JOURNAL ARTICLE

Efficacy of an early intensification treatment integrating chemotherapy, autologous stem cell transplantation and radiotherapy for poor risk primary mediastinal large B cell lymphoma with sclerosis

R Cairoli, G Grillo, A Tedeschi, L Gargantini, P Marenco, E Tresoldi, L Barbarano, A M Nosari, E Morra
Bone Marrow Transplantation 2002, 29 (6): 473-7
11960265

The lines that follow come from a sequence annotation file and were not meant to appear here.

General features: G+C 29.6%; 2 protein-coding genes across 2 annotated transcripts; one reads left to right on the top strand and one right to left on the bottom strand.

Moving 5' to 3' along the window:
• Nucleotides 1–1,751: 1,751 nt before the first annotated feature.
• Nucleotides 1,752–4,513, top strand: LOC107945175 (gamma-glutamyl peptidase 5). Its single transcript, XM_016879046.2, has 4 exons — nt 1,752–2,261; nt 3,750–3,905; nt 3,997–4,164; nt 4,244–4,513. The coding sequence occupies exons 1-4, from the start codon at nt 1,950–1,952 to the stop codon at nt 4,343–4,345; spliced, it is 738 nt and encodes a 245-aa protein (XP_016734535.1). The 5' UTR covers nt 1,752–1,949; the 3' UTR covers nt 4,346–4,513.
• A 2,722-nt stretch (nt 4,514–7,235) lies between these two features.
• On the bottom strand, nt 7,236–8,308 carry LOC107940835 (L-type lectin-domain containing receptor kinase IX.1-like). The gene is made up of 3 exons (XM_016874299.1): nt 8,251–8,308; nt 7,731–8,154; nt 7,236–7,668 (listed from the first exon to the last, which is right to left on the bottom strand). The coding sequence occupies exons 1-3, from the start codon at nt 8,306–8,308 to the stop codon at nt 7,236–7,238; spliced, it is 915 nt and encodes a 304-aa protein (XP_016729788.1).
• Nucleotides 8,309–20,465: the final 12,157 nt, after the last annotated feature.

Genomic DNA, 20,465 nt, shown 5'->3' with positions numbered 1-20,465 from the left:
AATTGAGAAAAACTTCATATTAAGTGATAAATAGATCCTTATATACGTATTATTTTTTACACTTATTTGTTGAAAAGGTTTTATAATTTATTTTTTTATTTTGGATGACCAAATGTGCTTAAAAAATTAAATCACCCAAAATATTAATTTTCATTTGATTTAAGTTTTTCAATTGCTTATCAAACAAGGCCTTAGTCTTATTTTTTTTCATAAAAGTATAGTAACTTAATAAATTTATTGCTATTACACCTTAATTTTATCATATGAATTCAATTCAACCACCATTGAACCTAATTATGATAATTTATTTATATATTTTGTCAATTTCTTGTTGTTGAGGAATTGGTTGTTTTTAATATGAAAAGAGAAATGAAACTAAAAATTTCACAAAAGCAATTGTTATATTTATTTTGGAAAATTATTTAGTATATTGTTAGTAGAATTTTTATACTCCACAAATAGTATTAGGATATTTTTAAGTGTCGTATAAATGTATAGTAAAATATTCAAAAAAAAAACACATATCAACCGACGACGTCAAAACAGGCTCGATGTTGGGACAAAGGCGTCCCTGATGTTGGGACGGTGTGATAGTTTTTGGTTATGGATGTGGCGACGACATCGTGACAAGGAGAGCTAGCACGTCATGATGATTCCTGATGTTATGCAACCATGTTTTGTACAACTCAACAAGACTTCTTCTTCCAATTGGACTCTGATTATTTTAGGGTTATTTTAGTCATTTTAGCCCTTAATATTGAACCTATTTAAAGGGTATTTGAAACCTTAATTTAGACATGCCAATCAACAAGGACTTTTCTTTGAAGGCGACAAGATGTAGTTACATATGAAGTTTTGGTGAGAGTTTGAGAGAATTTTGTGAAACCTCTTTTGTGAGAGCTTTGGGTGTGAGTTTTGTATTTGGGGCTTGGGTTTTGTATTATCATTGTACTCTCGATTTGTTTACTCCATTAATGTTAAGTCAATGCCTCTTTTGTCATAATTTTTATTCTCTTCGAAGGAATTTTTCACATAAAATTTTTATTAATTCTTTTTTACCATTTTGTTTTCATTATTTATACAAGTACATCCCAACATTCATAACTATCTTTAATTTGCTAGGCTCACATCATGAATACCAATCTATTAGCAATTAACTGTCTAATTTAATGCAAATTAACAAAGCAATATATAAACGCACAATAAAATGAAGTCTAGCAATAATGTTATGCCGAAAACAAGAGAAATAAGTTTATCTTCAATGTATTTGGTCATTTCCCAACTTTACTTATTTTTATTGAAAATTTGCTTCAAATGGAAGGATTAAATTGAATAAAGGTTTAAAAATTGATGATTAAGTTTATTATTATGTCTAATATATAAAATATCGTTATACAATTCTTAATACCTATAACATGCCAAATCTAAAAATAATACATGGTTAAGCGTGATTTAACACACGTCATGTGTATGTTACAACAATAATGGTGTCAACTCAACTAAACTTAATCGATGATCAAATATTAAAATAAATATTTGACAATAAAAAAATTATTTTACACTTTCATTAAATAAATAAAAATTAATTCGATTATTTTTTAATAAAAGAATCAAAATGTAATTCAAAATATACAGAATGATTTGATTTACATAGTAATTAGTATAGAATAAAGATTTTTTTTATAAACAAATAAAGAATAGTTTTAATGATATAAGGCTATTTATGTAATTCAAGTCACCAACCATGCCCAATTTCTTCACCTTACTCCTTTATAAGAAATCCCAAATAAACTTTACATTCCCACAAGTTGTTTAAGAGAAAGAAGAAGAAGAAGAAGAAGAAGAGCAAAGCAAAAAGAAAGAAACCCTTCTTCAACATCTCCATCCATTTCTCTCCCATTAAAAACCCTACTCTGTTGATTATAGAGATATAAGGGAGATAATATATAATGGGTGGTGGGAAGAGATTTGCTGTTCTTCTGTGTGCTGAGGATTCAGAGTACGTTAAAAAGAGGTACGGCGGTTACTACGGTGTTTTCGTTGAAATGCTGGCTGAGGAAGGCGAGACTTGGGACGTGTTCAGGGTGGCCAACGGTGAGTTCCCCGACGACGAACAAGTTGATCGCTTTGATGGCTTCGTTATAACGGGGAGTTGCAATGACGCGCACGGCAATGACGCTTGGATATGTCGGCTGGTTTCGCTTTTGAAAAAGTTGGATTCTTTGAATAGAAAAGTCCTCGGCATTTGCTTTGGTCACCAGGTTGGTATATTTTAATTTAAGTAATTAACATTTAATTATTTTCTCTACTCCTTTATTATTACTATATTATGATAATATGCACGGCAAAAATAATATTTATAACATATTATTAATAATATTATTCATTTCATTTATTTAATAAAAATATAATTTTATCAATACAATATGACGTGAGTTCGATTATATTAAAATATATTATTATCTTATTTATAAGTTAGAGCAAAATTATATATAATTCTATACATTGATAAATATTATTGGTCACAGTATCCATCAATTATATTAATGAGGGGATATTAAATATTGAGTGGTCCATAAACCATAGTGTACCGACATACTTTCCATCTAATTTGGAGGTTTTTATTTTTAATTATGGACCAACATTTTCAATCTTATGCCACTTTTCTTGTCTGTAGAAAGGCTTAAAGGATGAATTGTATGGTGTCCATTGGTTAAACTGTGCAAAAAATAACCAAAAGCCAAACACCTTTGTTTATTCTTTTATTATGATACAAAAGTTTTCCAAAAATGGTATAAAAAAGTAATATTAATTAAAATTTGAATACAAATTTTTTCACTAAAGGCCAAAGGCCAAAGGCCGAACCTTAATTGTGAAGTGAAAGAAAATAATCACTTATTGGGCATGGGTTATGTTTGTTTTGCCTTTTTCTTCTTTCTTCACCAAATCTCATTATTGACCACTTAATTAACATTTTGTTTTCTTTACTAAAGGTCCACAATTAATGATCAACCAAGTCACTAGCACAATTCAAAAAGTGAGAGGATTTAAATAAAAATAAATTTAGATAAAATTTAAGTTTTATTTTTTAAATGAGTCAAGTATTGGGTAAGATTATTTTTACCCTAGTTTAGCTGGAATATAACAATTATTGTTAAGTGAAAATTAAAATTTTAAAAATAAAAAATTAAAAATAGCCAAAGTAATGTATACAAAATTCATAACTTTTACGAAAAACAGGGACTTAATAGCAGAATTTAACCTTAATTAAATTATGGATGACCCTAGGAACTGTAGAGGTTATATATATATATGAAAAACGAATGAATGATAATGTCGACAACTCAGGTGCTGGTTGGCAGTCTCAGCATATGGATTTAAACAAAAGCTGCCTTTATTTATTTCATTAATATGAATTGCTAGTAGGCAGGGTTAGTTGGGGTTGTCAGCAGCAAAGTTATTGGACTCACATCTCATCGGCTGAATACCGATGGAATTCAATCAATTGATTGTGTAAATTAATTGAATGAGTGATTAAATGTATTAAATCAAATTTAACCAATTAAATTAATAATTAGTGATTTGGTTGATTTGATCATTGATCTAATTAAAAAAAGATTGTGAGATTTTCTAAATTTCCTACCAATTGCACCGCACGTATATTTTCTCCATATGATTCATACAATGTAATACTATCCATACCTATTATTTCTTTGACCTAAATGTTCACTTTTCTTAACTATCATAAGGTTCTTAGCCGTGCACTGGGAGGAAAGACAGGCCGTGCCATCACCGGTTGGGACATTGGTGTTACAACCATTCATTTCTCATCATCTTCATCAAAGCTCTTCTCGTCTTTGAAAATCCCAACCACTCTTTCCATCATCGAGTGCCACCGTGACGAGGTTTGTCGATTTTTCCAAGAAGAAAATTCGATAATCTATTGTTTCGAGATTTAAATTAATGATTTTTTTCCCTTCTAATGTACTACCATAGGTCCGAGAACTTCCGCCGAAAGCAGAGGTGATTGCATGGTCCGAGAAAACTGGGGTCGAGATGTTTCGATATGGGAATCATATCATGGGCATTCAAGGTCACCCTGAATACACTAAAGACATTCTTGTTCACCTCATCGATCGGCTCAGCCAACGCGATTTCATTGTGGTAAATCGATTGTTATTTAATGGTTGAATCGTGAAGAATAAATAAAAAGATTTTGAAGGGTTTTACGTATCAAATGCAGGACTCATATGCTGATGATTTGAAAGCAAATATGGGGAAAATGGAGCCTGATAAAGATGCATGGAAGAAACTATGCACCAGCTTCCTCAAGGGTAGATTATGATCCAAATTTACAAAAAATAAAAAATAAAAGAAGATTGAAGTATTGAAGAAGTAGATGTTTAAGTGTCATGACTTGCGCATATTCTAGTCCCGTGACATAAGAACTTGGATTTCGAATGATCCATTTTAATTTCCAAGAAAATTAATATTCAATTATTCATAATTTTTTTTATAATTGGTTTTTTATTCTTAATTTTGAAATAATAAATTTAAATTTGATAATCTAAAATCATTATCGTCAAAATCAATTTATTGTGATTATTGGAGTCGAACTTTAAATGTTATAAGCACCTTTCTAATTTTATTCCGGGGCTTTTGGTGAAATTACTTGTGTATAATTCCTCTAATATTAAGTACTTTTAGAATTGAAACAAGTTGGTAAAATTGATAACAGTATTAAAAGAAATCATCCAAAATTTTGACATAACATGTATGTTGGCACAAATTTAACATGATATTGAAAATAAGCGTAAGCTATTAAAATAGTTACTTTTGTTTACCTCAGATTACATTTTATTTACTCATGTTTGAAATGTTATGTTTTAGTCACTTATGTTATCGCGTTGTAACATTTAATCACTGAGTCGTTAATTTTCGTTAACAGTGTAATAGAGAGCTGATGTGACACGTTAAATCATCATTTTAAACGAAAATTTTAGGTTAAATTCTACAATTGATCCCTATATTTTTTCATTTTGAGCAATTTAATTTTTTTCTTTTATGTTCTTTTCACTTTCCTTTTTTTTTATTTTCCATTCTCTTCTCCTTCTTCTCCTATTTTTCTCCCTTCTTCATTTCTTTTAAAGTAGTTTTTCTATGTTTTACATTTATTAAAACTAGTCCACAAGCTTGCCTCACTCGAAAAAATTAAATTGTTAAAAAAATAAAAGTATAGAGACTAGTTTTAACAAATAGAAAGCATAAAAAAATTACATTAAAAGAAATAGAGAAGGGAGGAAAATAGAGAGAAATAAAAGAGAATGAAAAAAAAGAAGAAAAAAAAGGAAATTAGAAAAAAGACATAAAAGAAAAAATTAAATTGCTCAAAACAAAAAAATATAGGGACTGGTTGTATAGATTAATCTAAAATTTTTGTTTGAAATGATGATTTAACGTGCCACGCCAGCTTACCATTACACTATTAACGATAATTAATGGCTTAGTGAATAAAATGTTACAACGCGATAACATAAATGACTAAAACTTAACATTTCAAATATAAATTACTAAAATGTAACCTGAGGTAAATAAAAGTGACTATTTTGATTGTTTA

The aim of our study was to evaluate the impact of an early intensification programme including chemotherapy (CHT), autologous stem cell transplantation (ASCT) and radiation therapy (RT) in patients with primary mediastinal large B cell lymphoma (MLCL) with sclerosis presenting with adverse prognostic factors. Between 1993 and 1999, 19 patients with MLCL were referred to our institution. Four patients were classified as low risk according to the age-adjusted International Prognostic Index (AA-IPI). Fifteen (79%) were categorised in the high-intermediate or high risk group and were considered eligible for ASCT. Induction therapy consisted of VACOP-B (etoposide, doxorubicin, cyclophosphamide, vincristine, prednisone and bleomycin) for 12 weeks. After induction therapy the four low risk patients achieved a complete remission (CR) and did not undergo ASCT. Of the 15 poor risk patients, five achieved CR, seven partial remission (PR), and three showed refractory disease (RD). All these patients received mobilising therapy consisting of high-dose cyclophosphamide. After peripheral stem cell (PSC) collection, to obtain a greater tumor mass reduction before transplantation, the seven patients in PR underwent further treatment with high-dose etoposide and those with RD received two cycles of DHAP (dexamethasone, cytarabine and cisplatin). At the time of ASCT, seven patients were in CR, six in PR and two had RD. After transplantation using BEAM as preparative regimen, all patients but one achieved a CR. Seven patients with minimal (<25%) residual mass at computed tomography scan received further mediastinal RT even if they had a negative Ga(67) scan. At a median follow-up of 35 months from transplantation the disease free survival is 93%. The outcome following this programme of early intensification in poor prognosis MLCL results in a high incidence of durable remissions even in patients with refractory disease.

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